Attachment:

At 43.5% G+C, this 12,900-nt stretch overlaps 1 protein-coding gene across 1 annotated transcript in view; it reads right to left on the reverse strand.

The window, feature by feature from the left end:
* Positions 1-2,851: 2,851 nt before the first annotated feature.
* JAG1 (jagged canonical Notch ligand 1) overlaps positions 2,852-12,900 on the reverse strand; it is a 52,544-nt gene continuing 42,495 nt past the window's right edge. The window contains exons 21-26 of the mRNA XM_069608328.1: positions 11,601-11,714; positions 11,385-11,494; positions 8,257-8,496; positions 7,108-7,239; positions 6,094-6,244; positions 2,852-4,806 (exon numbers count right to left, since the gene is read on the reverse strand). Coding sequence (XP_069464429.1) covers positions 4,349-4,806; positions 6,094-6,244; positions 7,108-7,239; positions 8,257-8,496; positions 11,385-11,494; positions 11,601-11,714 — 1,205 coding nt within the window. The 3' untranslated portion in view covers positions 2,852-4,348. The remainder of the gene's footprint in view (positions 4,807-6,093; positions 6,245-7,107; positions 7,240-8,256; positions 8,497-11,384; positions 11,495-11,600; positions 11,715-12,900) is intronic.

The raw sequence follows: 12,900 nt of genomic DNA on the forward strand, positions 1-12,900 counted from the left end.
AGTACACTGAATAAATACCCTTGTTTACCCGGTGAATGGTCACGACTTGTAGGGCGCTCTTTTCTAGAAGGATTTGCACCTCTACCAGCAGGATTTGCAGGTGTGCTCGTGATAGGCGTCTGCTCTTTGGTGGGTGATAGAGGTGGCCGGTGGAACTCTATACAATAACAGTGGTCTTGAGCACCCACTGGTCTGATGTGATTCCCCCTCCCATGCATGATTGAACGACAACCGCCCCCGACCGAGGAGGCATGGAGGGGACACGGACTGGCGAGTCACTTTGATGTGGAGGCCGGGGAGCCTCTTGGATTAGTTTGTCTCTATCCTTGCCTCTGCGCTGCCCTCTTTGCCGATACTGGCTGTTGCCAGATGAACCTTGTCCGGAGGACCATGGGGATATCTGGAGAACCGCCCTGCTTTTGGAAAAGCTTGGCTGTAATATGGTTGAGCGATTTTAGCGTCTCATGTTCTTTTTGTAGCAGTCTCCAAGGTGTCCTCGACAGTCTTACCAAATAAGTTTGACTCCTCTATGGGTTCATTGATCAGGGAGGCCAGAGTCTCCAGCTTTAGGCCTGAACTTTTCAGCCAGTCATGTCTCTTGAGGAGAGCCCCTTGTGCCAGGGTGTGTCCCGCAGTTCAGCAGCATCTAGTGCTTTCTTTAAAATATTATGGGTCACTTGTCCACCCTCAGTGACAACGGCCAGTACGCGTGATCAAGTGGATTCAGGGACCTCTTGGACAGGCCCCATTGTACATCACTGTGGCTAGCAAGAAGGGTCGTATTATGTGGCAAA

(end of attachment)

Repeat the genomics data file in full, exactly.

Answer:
At 43.5% G+C, this 12,900-nt stretch overlaps 1 protein-coding gene across 1 annotated transcript in view; it reads right to left on the reverse strand.

The window, feature by feature from the left end:
* Positions 1-2,851: 2,851 nt before the first annotated feature.
* JAG1 (jagged canonical Notch ligand 1) overlaps positions 2,852-12,900 on the reverse strand; it is a 52,544-nt gene continuing 42,495 nt past the window's right edge. The window contains exons 21-26 of the mRNA XM_069608328.1: positions 11,601-11,714; positions 11,385-11,494; positions 8,257-8,496; positions 7,108-7,239; positions 6,094-6,244; positions 2,852-4,806 (exon numbers count right to left, since the gene is read on the reverse strand). Coding sequence (XP_069464429.1) covers positions 4,349-4,806; positions 6,094-6,244; positions 7,108-7,239; positions 8,257-8,496; positions 11,385-11,494; positions 11,601-11,714 — 1,205 coding nt within the window. The 3' untranslated portion in view covers positions 2,852-4,348. The remainder of the gene's footprint in view (positions 4,807-6,093; positions 6,245-7,107; positions 7,240-8,256; positions 8,497-11,384; positions 11,495-11,600; positions 11,715-12,900) is intronic.

The raw sequence follows: 12,900 nt of genomic DNA on the forward strand, positions 1-12,900 counted from the left end.
AGTACACTGAATAAATACCCTTGTTTACCCGGTGAATGGTCACGACTTGTAGGGCGCTCTTTTCTAGAAGGATTTGCACCTCTACCAGCAGGATTTGCAGGTGTGCTCGTGATAGGCGTCTGCTCTTTGGTGGGTGATAGAGGTGGCCGGTGGAACTCTATACAATAACAGTGGTCTTGAGCACCCACTGGTCTGATGTGATTCCCCCTCCCATGCATGATTGAACGACAACCGCCCCCGACCGAGGAGGCATGGAGGGGACACGGACTGGCGAGTCACTTTGATGTGGAGGCCGGGGAGCCTCTTGGATTAGTTTGTCTCTATCCTTGCCTCTGCGCTGCCCTCTTTGCCGATACTGGCTGTTGCCAGATGAACCTTGTCCGGAGGACCATGGGGATATCTGGAGAACCGCCCTGCTTTTGGAAAAGCTTGGCTGTAATATGGTTGAGCGATTTTAGCGTCTCATGTTCTTTTTGTAGCAGTCTCCAAGGTGTCCTCGACAGTCTTACCAAATAAGTTTGACTCCTCTATGGGTTCATTGATCAGGGAGGCCAGAGTCTCCAGCTTTAGGCCTGAACTTTTCAGCCAGTCATGTCTCTTGAGGAGAGCCCCTTGTGCCAGGGTGTGTCCCGCAGTTCAGCAGCATCTAGTGCTTTCTTTAAAATATTATGGGTCACTTGTCCACCCTCAGTGACAACGGCCAGTACGCGTGATCAAGTGGATTCAGGGACCTCTTGGACAGGCCCCATTGTACATCACTGTGGCTAGCAAGAAGGGTCGTATTATGTGGCAAA